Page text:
Hearing the Voice of the Good Shepherd (Sermon for Brenda Grinager, January 23, 2015)

Memorial Service for Brenda Grinager, (January 23, 2015)
Holy Cross Lutheran Church
Rocklin, California
Rev. Todd A. Peperkorn
(John 10:27–30)

TITLE: “Hearing the Voice of the Good Shepherd”

Grace to you and peace from God our Father and the Lord, Jesus Christ. Amen. Our text for today is the Gospel just read from St. John chapter ten as follows: “My sheep hear my voice, and I know them, and they follow me. I give them eternal life, and they will never perish, and no one will snatch them out of my hand. My Father, who has given them to me, is greater than all, and no one is able to snatch them out of the Father’s hand. I and the Father are one.”

Brenda Alice (neé Southam) Grinager was born in England on March 19, 1939 and was baptized on April 23rd of that same year. She was confirmed in the Lutheran faith in 1964, the year after marrying her husband, Bruce. She died in Christ on January 17, in the year of our Lord, 2015. “And I heard a voice from heaven saying, “Write this: Blessed are the dead who die in the Lord from now on.” “Blessed indeed,” says the Spirit, “that they may rest from their labors, for their deeds follow them!”” (Rev. 14:13 ESV)

The image of a sheep with its shepherd is one of the most common pictures in the Bible. Certainly it is one of the most familiar. It evokes a picture of someone who will go after the lost, no matter what. It is a picture of love and attention, even to the most wounded among us.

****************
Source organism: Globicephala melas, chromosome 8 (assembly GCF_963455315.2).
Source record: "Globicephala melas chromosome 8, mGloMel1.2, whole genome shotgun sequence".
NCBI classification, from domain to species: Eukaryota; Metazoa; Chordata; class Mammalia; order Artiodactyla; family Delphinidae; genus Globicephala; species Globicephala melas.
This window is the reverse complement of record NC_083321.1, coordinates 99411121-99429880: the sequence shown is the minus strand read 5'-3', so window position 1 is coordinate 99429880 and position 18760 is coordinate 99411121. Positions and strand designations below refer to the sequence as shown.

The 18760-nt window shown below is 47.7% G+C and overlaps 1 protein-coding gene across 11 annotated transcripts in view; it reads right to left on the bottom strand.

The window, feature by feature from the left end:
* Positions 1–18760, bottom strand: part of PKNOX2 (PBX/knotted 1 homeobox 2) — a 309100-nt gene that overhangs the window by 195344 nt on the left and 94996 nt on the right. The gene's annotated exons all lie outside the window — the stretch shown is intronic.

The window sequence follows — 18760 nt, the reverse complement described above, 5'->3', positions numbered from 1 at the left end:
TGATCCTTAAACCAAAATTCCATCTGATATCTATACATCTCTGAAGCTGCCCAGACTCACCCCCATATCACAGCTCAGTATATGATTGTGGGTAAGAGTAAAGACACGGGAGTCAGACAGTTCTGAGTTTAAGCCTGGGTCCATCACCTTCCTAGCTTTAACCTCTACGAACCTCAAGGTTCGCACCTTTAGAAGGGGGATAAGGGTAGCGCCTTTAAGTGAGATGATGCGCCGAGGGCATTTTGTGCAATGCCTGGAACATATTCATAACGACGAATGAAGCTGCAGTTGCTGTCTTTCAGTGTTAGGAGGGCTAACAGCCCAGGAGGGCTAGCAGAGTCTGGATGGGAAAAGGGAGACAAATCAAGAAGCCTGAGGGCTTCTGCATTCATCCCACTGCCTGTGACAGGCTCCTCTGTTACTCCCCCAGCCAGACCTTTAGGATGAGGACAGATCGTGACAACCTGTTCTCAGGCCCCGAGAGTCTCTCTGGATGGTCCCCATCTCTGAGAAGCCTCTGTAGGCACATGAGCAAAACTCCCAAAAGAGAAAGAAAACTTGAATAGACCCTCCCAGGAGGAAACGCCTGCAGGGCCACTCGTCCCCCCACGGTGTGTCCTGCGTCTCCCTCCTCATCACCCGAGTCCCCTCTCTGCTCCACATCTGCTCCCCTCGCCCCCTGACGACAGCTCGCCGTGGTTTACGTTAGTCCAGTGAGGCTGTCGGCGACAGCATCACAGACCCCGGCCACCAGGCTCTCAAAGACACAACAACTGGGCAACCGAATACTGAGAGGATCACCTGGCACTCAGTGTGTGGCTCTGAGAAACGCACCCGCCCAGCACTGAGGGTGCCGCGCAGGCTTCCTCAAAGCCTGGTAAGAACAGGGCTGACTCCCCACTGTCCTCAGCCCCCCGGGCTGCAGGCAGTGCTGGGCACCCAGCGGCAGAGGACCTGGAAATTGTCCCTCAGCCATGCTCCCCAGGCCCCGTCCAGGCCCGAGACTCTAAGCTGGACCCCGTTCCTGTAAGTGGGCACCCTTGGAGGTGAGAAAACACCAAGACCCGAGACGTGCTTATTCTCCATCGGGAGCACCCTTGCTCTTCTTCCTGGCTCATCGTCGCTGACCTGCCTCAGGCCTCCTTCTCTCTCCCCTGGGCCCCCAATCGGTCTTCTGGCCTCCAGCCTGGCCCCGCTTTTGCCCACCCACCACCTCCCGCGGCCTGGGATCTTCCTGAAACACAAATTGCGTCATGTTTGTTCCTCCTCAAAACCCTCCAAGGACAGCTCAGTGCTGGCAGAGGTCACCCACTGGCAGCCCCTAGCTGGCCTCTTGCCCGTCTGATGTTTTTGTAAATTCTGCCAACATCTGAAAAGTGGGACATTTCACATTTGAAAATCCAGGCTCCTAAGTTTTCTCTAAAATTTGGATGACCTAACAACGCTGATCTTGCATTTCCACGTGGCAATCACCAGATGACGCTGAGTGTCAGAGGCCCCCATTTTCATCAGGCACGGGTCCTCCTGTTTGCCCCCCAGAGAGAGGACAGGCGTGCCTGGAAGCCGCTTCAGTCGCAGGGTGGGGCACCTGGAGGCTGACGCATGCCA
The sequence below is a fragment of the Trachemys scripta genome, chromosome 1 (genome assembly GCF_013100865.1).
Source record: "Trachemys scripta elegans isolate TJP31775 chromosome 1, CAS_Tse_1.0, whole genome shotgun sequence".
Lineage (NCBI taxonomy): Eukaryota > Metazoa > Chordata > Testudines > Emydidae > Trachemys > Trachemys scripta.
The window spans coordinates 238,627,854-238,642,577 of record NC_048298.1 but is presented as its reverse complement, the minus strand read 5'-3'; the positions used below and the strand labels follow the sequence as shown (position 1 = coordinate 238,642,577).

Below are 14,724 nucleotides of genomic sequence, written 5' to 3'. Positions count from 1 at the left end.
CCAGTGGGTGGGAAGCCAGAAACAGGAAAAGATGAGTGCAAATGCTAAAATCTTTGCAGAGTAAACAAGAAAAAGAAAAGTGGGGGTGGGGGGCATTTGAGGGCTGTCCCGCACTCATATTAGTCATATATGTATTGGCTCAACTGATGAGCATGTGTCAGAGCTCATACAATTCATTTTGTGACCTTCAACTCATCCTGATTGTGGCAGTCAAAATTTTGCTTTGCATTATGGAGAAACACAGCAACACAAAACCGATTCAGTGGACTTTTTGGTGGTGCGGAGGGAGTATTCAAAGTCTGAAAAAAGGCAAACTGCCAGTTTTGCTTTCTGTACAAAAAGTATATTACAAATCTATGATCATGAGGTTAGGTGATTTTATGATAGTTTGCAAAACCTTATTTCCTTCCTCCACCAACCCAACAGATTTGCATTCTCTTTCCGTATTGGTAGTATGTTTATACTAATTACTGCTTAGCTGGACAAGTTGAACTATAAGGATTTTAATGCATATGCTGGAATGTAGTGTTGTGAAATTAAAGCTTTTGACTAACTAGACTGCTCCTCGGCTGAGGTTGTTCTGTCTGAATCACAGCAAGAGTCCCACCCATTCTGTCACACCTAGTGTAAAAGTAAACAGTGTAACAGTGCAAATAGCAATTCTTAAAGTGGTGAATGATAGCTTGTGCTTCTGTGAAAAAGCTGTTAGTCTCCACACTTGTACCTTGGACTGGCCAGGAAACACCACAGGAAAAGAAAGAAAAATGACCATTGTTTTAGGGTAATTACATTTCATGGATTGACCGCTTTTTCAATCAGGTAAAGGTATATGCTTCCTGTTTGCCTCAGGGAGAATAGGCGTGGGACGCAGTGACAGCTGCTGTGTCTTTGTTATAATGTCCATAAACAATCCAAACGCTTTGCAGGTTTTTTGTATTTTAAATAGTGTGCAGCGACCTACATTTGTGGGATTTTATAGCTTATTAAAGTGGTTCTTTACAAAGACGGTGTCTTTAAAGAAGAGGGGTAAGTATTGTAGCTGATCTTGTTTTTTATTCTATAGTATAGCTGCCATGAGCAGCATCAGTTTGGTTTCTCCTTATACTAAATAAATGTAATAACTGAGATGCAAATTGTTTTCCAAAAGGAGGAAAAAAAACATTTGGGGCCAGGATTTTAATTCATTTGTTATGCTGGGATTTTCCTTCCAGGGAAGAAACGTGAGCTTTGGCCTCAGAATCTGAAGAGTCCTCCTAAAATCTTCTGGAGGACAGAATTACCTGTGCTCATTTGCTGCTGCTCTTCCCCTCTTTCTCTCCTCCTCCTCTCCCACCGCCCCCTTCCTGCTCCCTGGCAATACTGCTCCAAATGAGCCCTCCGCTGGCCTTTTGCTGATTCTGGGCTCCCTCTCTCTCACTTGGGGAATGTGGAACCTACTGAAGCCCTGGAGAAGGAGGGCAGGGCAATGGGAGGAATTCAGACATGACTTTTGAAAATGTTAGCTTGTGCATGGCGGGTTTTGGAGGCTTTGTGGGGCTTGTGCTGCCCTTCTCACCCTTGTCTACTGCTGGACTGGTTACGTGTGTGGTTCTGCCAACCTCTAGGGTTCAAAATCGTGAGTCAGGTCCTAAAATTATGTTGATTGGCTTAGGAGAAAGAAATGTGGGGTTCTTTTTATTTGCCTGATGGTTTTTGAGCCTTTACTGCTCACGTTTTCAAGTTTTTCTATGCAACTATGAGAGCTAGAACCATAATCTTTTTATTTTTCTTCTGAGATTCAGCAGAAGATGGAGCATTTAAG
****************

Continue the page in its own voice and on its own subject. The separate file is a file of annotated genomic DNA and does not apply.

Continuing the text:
Now I can’t tell you a lot about Brenda, because I didn’t know her very well. I think I met her perhaps once or twice. But I can tell you this. She, like all of us, is a wounded sinner in need of redemption. Her various sicknesses left her isolated sometimes, unable to interact with the outside would quite like we would like or expect her to. In the midst of such hardships and sorrow, it is difficult, even impossible for those of us on the outside to really understand what was going on. I’m sure the closest to understanding her was her dear husband, Bruce, who stood by her side for over fifty years of marriage.

So I can’t tell you a lot about Brenda, but I will tell you about Brenda’s God, the Good Shepherd. Brenda’s body and mind sometimes made it hard to get out, but God is merciful and compassion, full of gracious love toward all His wounded sheep. And that includes Brenda. And that includes you and me. That is who God is, He is the God of hope, who will not let his lost ones stay lost.

Things were not always right with Brenda, nor with you or me. But there will come a time when everything will be made right. Job reminds us of this, as he is in the midst of profound suffering and death. Hear again those words from Job:

For I know that my Redeemer lives, and at the last he will stand upon the earth. And after my skin has been thus destroyed, yet in my flesh I shall see God, whom I shall see for myself, and my eyes shall behold, and not another. My heart faints within me!” (John 19:25–27 ESV)

There will come a time, beloved, when God will call Brenda from the grave. She is a baptized child of God, and God does not back out of His promises. He will call to her, and just as on that day in 1939 when she was baptized at Holy Trinity Church, Southall, Middlesex, England, even so there will be a time when God will call upon her and, by His grace, she will answer with the Amen of faith.

In the meantime, we grieve and wait. We grieve at the loss of a wife and mother and friend. And we wait until the day we are reunited in Christ, who draws all things to Himself.

So rest well, Brenda. Be at peace, for Christ is at peace with you.

Believe it or Jesus’ ake. Amen.

And now the peace of God, which surpasses all understanding, keep your hearts and minds in true faith to life everlasting. Amen.

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